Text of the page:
Holistic Support: Best Diet for Cats with Kidney Disease – Part 1 of a 2-part blog series.
Zoltan the Cat:
One of my clients has a 13-year-old kitty named Zoltan who has struggled with pancreatitis. He is now eating a much better diet, and his pancreatitis has subsided drastically. However, recent bloodwork revealed elevated kidney levels. His owner is now using a blend of kidney support supplements, but his vet is pushing a prescription kidney diet with lower protein levels. The veterinary food has a high number of carbohydrates which will most likely re-trigger his pancreatitis. What’s a cat parent to do? Both issues are serious so how do you know which direction to go?
Kidney disease is the most common disease cats develop and ultimately die from. I’ve had four cats over the years who developed this disease, and after Kiwi died from it, I knew I had to make some preventative changes to help my other cats. In the 2018 Animal Wellness Summit I attended online, one of the topics caught my eye, and I knew I had to watch it. It dealt with one of the most confusing issues surrounding cats with kidney disease: the best diet to feed them and holistic ways to provide support.
How Kidney Failure in Cats Starts:
The kidneys are made up of little tubules called nephrons. Their job is to filter and reabsorb fluid. There are so many nephrons available in younger cats that the body holds a portion in reserve. With age, or in cases of kidney damage, nephrons stop functioning and the reserves kick in. Dr. Karen Becker, DVM, describes the progression of the disease:
With no nephrons left in reserve, as damage to the kidneys progresses, signs of chronic kidney disease will start to appear. Because of the system of reserve nephrons, there are no signs of kidney insufficiency until the damage is really significant. When two-thirds of the nephrons are lost, the kidneys will no longer be able to conserve water, and the cat will pass larger amounts of diluted urine. By the time the creatinine levels are elevated on a kitty’s blood work, 75 percent of nephrons in both kidneys are gone.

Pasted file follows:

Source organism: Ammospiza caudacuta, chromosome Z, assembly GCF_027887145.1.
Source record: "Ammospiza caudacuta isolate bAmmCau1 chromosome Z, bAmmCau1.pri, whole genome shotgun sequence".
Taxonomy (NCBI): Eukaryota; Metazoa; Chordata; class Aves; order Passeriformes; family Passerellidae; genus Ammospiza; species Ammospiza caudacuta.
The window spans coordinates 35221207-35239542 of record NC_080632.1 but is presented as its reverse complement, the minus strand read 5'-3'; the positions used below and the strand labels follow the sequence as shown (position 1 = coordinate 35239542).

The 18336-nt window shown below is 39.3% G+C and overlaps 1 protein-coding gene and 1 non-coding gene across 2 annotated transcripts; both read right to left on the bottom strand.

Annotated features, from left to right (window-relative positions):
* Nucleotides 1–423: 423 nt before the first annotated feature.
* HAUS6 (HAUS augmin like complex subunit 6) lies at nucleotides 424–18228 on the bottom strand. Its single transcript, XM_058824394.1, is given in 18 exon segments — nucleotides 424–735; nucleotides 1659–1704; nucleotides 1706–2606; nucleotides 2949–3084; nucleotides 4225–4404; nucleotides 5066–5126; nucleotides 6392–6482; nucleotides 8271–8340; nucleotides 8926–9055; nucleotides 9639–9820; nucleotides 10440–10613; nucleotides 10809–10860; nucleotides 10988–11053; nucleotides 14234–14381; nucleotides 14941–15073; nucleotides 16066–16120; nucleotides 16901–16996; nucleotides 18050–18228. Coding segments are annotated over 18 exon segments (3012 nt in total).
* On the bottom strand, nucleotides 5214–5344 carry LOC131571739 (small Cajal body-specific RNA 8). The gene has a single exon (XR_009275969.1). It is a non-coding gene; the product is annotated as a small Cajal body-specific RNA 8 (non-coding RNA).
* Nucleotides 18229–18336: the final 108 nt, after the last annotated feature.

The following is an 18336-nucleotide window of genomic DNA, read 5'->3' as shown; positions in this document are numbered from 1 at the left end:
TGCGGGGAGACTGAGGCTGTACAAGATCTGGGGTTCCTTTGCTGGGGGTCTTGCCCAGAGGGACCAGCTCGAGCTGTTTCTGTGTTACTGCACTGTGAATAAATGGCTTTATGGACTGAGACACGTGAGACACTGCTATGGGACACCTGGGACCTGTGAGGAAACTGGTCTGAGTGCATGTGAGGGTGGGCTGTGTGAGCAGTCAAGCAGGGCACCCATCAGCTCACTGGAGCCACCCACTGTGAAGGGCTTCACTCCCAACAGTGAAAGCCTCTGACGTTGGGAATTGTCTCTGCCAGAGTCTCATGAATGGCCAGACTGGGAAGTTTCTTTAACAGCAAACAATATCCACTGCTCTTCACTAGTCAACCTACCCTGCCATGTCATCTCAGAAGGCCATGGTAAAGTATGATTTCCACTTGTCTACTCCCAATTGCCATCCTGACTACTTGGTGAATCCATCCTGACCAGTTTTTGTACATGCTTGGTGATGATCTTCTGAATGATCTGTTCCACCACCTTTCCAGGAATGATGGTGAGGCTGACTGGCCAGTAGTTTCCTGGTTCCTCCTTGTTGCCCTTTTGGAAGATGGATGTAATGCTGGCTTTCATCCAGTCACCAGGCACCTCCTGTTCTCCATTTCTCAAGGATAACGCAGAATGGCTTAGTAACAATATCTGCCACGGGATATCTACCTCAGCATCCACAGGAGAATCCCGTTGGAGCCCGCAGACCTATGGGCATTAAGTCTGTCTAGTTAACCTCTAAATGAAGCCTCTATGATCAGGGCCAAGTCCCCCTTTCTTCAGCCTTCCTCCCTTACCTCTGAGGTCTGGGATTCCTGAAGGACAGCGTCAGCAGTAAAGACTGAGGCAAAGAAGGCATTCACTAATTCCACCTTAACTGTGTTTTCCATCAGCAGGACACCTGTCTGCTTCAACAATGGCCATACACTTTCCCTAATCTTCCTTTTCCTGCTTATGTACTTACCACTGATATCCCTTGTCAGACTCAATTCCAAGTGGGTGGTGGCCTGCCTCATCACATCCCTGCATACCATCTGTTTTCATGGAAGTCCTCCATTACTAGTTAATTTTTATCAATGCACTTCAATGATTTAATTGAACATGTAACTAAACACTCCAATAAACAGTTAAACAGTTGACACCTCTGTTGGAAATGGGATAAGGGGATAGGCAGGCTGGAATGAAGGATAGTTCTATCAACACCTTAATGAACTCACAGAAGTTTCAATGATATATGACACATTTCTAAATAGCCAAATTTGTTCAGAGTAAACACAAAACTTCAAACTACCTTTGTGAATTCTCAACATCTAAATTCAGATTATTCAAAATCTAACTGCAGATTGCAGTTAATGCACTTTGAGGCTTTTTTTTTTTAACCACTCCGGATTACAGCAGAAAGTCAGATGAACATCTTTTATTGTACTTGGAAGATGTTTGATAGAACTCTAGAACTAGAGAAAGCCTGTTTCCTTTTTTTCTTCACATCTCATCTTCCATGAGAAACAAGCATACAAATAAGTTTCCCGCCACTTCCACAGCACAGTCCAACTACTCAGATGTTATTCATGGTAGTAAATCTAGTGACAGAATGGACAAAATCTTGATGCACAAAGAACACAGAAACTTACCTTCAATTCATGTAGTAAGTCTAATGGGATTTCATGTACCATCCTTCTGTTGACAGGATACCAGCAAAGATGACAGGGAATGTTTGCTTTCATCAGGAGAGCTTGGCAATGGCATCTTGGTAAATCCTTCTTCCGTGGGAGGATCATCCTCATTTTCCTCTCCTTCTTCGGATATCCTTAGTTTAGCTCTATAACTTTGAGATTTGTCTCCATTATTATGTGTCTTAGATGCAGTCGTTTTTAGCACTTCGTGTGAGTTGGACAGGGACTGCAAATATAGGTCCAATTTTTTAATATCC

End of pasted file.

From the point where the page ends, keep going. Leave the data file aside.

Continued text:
Do Cats Need A Low Protein Kidney Diet?
I shudder to think back on how I used to feed my cats strictly a dry food diet. I realize now that the lack of moisture in their diet contributed significantly to my cats’ kidney disease. Years later, I began combining kibble with some wet food. I still remember coming home from the vet the day we had to put Kiwi down. The first thing I did was throw all the remaining kibble we had in the trash. From that day forward my cats were on a wet diet. They were so excited! The looks on their faces were priceless. It was almost like they were saying to themselves, “Yay! Mom finally got it!”
Many vets today recommend a low protein diet for cats with kidney disease. The school of thought was that too much protein in the diet was too hard on the kidneys.
However, this assumption is incorrect, as Dr. Becker explains:
“Many veterinarians still insist that a renal diet should be low in protein, despite studies that show aging pets — including those with kidney disease — need more, not less protein. But it has to be a very high-quality protein. So, here’s the thing. If your cat is addicted to a food with rendered ingredients, meaning if your cat is eating poor quality food that is difficult to digest and process, I do recommend you reduce the amount of toxic protein in the diet.
However, if your cat is eating human-grade protein, then protein restriction is often counterproductive and actually exacerbates problems of weight loss and cachexia (muscle wasting), two common health issues for cats with failing kidneys. Many veterinarians will suggest a prescription dry food diet for kidney disease, but I absolutely recommend against this as well. Unless a prescription dry food is the only food your cat will consume, I don’t recommend you feed prescription dry kidney diets.”
Stay tuned for Part 2 of this series at the end of the month to learn the best diet for decreasing inflammation and improving kidney function & gut health in cats.